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Pope moves on communion for divorced and remarried

VATICAN (SE); A few words of Latin strung across four lines inserted into the Acta Apostolica Sedis, or the monthly Holy See gazette, dated June 5, has put a new perspective on the ongoing debate prompted by Chapter VIII of The Joy of Love (Amoris Laetitia), around which a long discussion over the possibility of divorced and remarried receiving communion in certain circumstances has evolved.
The four brief lines penned by the secretary of state, Pietro Cardinal Parolin, relate to an exchange of letters between Pope Francis and the bishops of the Buenos Aires Pastoral Region over a plan to open the way for some divorced and remarried people to receive communion.
Pope Francis had already voiced his agreement in a letter to Bishop Sergio Fenroy giving approbation to a 10-point plan emphasising the importance of discernment and discretion presented to him by the bishops in the Argentinian pastoral district to allow the practice under certain circumstances.
“This letter is just right,” La Croix quoted Pope Francis as writing to the bishop. “It fully explains the meaning of Chapter VIII of Amoris Laetitia. There is no other interpretation. And I am sure it will do a lot of good.”
But its inclusion in the Acta Apostolica Sedis gives the pope’s words a lot of clout, putting it into the category of official magisterium, a status that does not claim infallibility, but does include it in a body of authority known as the teachings of popes.
The teaching now sits in the area between doctrine and pastoral advice, although as La Croix quotes Father Jean-François Chiron, from the Catholic University of Lyon, as saying, “It is very difficult to distinguish the pastoral from the doctrine in this context.”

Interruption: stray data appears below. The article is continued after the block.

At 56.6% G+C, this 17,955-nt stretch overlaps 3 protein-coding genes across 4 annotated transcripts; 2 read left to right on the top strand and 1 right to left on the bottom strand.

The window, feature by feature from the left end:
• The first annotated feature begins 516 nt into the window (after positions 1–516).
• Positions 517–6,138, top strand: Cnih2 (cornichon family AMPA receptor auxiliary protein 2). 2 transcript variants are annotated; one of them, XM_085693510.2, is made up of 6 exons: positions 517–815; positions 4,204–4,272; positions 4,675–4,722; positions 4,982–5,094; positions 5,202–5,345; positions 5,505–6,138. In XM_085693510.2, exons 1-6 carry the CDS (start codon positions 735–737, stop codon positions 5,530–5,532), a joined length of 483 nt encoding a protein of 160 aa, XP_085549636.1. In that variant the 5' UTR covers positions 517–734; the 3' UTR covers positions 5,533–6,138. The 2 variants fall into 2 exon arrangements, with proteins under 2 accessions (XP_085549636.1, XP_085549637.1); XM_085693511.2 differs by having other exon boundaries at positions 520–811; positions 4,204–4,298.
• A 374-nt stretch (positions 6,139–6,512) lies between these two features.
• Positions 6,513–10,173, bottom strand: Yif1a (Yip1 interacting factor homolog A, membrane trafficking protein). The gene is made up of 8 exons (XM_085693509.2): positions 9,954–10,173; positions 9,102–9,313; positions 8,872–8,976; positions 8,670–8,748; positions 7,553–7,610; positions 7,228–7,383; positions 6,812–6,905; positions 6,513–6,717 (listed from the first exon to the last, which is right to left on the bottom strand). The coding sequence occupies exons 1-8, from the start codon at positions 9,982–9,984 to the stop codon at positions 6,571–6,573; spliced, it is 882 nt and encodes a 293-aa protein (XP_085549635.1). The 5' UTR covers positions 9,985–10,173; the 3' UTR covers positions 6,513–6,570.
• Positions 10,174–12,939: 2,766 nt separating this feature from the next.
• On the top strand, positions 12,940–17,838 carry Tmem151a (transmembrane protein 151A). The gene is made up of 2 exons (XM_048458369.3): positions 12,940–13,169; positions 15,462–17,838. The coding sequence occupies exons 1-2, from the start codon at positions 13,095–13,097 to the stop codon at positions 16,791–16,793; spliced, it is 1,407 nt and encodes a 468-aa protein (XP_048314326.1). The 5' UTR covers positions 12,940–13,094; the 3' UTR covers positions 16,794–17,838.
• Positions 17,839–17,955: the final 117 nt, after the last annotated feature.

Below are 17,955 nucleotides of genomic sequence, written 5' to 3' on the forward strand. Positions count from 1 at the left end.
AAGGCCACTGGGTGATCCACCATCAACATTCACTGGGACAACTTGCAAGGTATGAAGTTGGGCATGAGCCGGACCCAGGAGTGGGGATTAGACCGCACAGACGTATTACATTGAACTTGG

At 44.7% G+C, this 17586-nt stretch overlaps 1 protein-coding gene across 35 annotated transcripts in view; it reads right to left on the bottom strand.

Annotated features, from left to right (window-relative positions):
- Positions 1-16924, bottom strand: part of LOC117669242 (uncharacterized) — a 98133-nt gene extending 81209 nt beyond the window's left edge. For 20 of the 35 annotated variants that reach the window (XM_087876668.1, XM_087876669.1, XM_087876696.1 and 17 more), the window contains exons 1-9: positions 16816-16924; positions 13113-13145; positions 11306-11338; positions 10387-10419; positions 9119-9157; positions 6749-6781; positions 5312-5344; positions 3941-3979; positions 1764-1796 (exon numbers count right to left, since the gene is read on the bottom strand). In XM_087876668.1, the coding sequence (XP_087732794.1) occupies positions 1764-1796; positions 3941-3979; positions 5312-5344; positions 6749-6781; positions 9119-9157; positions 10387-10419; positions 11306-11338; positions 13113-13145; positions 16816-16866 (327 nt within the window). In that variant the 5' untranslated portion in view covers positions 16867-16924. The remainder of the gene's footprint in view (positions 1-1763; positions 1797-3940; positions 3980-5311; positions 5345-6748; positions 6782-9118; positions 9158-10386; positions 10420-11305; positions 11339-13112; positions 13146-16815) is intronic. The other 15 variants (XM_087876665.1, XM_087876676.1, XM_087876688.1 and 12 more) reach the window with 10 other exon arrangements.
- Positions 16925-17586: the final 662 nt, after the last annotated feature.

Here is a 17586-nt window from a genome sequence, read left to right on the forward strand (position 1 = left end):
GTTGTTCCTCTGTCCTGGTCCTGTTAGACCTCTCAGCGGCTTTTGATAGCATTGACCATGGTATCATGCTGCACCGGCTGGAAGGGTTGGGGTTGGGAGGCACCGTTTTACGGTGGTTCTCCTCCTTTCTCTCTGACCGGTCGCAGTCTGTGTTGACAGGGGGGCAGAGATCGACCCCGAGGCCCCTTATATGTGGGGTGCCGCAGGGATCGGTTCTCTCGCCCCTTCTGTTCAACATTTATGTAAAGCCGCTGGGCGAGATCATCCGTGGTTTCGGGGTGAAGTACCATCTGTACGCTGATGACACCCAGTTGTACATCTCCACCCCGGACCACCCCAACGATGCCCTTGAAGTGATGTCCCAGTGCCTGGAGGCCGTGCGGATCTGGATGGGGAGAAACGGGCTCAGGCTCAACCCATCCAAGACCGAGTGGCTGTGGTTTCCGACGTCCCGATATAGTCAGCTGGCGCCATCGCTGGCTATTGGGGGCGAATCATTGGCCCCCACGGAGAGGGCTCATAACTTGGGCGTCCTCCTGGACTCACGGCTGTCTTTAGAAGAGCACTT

But he goes on to say that it is a precise interpretation of what has been a controversial chapter and comes down in favour of communion in specific circumstances.
“It now forms part of the official Magisterium,” he clarifies.
Although not infallible, it does demand an obedience of faith, a level that necessitates reverence of the will and the intellect, and strengthens its doctrinal significance.
Much noise has been made by a small group in the media demanding a response from Pope Francis to the doubting cardinals and other groups on the content of the much talked about and much criticised chapter of The Joy of Love, and Father Chiron believes that the pope now has indeed responded.
“The main purpose of this development could be to remind people that, as soon as the authentic Magisterium comes into play, any form of orchestrated public disagreement is proscribed,” the French academic says.
Although there is still flexibility in the area of acceptance, it is now no longer acceptable to ignore this interpretation from the pope himself.
Father Chiron notes wryly that up until the ascent of Pope Francis to the Chair of Peter, some theologians that took magisterium extremely seriously have become a bit wishy washy in their respect for these texts.
However, they demanded a response from the pope and now they have one.

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